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MOSCOW, May 22 (Itar-Tass) – Russia’s State Duma is expected to discuss a much-spoken-of initiative of the United Russia party faction to introduce heavy fines of up to 1.5 million rubles /USD 1=RUB 29.5/ for encroachments on law and order during street actions.
The bill was submitted by a group of MPs representing United Russia and led by Alexander Sidyakin in the aftermath of the May 6 ‘March of the Millions’, which ended up in clashes between the demonstrators and the police.
The concept of the document was to be considered initially last week but it triggered sharp criticism on the part of the Duma opposition consisting of the Communist Party of the Russian Federation, the Liberal Democratic Party of Russia and A Just Russia Party. It threatened that it would walk out of the house in protest.
To prevent a roaring scandal, consultations of the leaders of Duma factions and Speaker Sergei Naryshkin were convened, and the readings of the bill were postponed as a result.
Originally, the gist of MP Sidyankin’s proposal was to increase the penalties for breaches of law and order during rallies and street marches manifold. It embraced the situations where more people would attend a rally than its organizers might declare initially and the marching column veered off the route coordinated with the authorities in advance.
Sidyakin did not conceal the fact that the bill was spearheaded at the opposition parties and movements in the first place.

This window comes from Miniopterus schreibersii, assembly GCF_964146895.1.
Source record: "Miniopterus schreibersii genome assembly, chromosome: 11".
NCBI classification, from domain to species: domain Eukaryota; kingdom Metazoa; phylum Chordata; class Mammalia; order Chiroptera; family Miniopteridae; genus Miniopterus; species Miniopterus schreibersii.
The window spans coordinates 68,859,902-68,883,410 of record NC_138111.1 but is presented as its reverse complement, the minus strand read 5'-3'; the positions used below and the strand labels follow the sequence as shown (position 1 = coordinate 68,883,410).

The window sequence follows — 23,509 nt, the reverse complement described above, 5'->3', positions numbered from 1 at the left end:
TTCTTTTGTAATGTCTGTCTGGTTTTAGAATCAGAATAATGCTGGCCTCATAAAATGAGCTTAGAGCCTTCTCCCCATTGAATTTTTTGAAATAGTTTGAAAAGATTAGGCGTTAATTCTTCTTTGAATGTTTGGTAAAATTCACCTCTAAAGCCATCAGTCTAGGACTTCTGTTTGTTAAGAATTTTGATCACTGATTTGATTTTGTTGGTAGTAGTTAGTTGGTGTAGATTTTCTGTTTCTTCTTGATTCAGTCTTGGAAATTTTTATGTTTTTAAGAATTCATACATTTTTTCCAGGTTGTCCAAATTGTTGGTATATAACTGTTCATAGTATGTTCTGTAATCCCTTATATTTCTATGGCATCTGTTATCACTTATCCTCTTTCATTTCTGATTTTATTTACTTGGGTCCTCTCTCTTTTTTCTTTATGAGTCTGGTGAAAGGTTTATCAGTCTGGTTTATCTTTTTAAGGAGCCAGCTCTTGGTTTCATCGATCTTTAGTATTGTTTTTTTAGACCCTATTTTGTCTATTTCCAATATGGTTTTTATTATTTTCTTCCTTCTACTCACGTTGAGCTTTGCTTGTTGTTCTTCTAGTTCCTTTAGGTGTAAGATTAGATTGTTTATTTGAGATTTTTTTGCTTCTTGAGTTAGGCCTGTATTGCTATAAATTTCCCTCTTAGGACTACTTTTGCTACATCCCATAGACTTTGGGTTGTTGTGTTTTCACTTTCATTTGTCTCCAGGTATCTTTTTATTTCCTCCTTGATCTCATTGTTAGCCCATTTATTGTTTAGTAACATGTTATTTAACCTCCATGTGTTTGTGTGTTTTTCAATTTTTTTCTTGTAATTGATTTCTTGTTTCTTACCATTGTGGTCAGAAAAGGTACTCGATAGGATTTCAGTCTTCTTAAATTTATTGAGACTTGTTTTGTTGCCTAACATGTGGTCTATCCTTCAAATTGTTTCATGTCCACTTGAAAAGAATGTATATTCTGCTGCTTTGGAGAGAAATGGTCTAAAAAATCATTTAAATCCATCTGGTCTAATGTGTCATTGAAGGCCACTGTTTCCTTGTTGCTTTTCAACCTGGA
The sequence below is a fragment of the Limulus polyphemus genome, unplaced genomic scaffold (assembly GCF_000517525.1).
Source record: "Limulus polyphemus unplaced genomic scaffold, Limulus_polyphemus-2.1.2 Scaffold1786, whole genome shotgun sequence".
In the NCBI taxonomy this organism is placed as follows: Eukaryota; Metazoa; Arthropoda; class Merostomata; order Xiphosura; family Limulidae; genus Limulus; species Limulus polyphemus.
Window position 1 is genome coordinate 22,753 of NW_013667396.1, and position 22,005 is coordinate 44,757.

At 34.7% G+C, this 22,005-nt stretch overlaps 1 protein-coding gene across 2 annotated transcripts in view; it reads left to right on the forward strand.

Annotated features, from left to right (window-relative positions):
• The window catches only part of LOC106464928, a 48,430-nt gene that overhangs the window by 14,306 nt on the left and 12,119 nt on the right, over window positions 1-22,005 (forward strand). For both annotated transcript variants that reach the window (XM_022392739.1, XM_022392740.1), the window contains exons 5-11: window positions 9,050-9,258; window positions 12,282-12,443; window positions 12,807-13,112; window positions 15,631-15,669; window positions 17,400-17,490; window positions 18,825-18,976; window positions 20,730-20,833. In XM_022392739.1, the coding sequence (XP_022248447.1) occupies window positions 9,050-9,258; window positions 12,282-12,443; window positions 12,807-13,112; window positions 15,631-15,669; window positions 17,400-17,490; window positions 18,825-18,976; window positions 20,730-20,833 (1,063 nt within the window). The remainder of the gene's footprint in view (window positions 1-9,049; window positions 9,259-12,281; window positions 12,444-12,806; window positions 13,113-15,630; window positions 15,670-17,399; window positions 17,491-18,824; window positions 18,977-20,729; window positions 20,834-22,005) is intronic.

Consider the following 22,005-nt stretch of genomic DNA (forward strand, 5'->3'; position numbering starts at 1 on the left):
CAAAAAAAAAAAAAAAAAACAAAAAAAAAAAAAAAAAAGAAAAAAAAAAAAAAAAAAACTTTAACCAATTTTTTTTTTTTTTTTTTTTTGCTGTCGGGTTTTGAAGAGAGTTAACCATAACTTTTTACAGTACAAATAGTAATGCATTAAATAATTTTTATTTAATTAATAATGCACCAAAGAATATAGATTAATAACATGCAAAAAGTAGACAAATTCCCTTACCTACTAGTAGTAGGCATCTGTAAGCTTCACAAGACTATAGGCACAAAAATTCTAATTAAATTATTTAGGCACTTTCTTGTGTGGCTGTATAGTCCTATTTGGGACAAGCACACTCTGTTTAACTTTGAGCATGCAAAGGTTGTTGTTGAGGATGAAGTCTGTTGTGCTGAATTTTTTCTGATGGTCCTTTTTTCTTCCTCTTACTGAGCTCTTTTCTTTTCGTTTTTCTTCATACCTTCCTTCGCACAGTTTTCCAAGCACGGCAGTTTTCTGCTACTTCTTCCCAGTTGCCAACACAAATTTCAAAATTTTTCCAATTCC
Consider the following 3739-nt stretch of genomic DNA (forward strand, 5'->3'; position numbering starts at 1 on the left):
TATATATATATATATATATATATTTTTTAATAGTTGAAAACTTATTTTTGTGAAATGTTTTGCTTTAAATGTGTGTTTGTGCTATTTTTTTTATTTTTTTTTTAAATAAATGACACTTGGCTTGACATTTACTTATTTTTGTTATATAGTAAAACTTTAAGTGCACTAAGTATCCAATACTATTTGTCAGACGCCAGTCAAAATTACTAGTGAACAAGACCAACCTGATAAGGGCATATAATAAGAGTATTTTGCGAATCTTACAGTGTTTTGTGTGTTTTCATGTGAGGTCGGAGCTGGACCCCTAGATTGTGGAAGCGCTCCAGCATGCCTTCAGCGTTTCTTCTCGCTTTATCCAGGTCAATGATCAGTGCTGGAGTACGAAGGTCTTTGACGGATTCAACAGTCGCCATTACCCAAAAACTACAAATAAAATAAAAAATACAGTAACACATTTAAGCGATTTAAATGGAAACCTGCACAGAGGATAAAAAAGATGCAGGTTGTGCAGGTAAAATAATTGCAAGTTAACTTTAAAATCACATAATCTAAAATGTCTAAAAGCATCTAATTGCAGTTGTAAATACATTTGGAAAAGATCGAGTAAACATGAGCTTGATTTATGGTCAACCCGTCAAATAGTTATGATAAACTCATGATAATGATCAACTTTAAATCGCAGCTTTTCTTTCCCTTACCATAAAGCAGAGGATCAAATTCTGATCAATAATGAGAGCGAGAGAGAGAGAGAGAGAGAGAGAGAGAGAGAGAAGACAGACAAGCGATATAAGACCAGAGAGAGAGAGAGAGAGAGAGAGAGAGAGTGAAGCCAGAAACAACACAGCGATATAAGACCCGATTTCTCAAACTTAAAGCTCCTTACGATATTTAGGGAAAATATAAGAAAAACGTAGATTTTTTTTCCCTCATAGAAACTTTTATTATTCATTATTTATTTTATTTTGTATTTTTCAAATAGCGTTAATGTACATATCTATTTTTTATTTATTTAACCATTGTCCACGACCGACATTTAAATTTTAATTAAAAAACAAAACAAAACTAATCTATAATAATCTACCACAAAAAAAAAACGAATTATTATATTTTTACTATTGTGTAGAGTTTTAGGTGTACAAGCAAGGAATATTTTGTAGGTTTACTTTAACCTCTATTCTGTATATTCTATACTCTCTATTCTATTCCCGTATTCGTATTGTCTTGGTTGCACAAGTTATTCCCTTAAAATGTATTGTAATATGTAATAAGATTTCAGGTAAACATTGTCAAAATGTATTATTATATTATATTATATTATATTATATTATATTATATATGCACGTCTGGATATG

“Time for the oppositionists to get cash ready for putting out,” he wrote in his microblog in Twitter.
According to his plans, cash would be laid out in impressive amounts. For instance, he proposed raising the upper limit of the administrative fines, which are specified by the Code of Administrative Violations, from the 5,000 rubles envisioned at present to a million rubles for physical persons and 1.5 million rubles for officials.
Sidyakin’s bill said, among other things, that the exclusive power to award these fines rests with the courts.
Simultaneously, the bill presupposes mandatory social works.
The Duma committee for state construction has supplied the bill with a special roadmap of its further discussions and the amendments that should be passed by the second reading.
The amendments contain a provision on banning masks and small arms during demonstrations. It prohibits the persons with an outstanding conviction from taking part in the organization of meetings for a period of twelve months.
The same concerns the individuals who have been subjected to administrative arrests more than twice for encroachments committed during public actions.
Committee chairman Vladimir Pligin said the size of fines may actually vary from 20,000 to 30,000 rubles to 300,000 rubles for individuals, 500,000 rubles for corporations and 600,000 rubles for officials.
Pligin gave the assurances that the committee would take account of a resolution that Russia’s Constitutional court passed on the numeric strength of attendance at public rallies.
In most likelihood, the Duma will pass the bill in the first reading, although only the United Russia party faction will vote in favor of it. The other three parties will vote against it in spite of the consultations that have been held, even though no one expects walkouts this time.